Saint Lucy in the sky
Friday, December 13, 2019
From Isaiah 48
I, the Lord, your God, teach you what is for your good, and lead you on the way you should go. If you would hearken to my commandments, your prosperity would be like a river, and your vindication like the waves of the sea.
I am earnestly NOT watching the news these days.
I can hardly help it sometimes, but as much as possible I am focusing instead on parties.
Celebrate the moments of Advent. Celebrate the people I love. Celebrate the energy God gives me every morning (or most mornings). Celebrate with all my might. Christmas is coming, and the goose is getting fat.
We watched two wonderful English “reality” shows. One took us back to the 1870’s for three hours of Christmas in Victorian England, and the other back farther yet, for an hour in Tudor times during the early 1500’s. Ruth and Peter and Rupert and Tom and others live out those times on screen in every detail.
Much harder work than I imagined preceded and prepared the people for Advent feasts and the twelve days of Christmas. And although Monday after the twelfth day of Christmas was dubbed “Plowing Day” (OK, let’s get back to work!), until then the celebrations included everyone and lasted a long, long time.
The greatest party came on Twelfth Night, the eve of Epiphany. This fine time concluded the celebrations, so you can imagine this party sometimes got out of hand.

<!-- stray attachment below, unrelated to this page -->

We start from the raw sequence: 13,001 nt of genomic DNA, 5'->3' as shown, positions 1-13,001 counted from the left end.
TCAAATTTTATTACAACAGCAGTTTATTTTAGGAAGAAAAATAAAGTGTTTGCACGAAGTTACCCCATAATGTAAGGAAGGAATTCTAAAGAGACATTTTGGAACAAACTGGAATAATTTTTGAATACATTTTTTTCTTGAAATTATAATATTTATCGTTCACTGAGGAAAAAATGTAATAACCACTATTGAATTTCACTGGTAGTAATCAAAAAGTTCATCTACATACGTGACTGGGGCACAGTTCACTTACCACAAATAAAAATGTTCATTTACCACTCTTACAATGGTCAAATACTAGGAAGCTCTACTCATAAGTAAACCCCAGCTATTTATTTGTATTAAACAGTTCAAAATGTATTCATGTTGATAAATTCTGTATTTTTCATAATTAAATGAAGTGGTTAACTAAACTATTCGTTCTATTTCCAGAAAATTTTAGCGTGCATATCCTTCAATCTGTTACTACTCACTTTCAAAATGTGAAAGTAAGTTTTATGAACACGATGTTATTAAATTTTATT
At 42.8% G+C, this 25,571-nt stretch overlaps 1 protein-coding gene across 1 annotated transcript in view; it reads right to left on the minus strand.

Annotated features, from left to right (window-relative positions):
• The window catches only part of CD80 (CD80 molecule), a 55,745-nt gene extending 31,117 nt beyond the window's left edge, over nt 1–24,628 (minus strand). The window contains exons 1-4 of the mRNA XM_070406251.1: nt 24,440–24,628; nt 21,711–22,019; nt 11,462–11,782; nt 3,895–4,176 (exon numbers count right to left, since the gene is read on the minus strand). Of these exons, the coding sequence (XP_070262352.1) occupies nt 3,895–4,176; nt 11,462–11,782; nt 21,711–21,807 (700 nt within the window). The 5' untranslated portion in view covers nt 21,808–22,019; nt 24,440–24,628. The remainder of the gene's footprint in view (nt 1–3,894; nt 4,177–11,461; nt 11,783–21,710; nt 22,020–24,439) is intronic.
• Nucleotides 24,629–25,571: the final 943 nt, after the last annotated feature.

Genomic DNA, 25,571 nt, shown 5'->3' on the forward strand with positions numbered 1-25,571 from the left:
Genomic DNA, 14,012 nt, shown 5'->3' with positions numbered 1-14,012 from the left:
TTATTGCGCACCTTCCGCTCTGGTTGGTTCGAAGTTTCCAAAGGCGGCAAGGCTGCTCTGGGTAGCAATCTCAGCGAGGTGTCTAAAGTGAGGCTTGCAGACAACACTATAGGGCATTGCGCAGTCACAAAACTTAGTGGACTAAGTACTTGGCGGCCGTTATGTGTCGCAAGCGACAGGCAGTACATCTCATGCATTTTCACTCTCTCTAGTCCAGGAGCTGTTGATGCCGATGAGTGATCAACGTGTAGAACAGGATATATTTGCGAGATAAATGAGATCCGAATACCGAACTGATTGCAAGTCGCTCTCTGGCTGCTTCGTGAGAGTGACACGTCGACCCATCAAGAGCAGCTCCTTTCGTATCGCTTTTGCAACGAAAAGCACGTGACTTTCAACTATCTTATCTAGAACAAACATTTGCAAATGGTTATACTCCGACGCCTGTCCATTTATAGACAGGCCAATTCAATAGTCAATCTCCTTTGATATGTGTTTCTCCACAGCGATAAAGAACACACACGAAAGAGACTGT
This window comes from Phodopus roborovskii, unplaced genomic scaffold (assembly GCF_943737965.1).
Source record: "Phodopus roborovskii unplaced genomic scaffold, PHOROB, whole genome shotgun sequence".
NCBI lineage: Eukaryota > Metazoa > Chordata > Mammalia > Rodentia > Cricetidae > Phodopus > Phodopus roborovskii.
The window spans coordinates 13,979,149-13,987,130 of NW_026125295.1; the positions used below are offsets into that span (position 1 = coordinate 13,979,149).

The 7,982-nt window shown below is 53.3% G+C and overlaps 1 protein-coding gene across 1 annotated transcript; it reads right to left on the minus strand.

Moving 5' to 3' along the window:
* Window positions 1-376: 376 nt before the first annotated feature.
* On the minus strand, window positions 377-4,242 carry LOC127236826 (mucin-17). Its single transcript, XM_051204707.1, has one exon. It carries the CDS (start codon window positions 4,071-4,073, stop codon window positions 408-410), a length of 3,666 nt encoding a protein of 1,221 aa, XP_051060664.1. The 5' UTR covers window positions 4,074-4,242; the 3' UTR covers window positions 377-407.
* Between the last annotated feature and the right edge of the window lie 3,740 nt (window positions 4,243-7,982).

A Twelfth Night cake was prepared, and in it the baker (Ruth) placed a hard green pea. As the Tudor Twelfth Night meal progressed, Ruth brought out the cake and began to shout, “The 12th Night Cake! The 12th Night Cake!” Everyone pulled off a handful and ate. Then the chorus began, “Who’s got the pea? Who’s got the pea?”
Because the possessor of the pea was crowned the Lord of Misrule. A crown was placed upon his head, the crown created out of homemade felt and colored ribbons (color stayed by the use of stale urine, by the way). The Lord proclaimed a night of foolishness and ribaldry, everyone began to throw food at each other, and … there we go.
Jesus loved to party. I don’t know how much food he threw, or snowballs, or confetti. He did complain about two-faced opponents. “John came fasting and they called him crazy. I came feasting and they called me a lush.” But he referred the matter back to Heaven. His confidence in his Father won the day. “Wisdom is vindicated by her works.”
Or as Jesus says in The Message, “Opinion polls don’t count for much, do they? The proof of the pudding is in the eating” (Matthew 11).
It’s hard to get away from the news. But Eugene Peterson’s mischievous translation sends me reeling back to today’s Feast of Saint Lucy. In Sicily on this very day, some of the faithful feast on homemade pasta and various other Italian dishes, with a special dessert of wheat in hot chocolate milk. The large grains of soft wheat are representative of Lucy’s eyes and are a treat only to be indulged in once a year. So says Wikipedia.
Most of us have trouble receiving the gifts God pours out on us. I want to join those Sicilians, and those Tudorians, and those Victorians, and say, “Yes!”
Your parties, Lord, don’t need a lot of hype or build-up from me. I don’t need to go shopping, or cook the goose, or freeze the ice cream. When you’re with me, and I can say “yes” to you, our dancing and singing never ends.
According to Wikipedia, Twelfth Night and the Lord of Misrule were a bit different from the proceedings of the Tudor party we watched. Ah, well. That’s the way misrule works, isn’t it?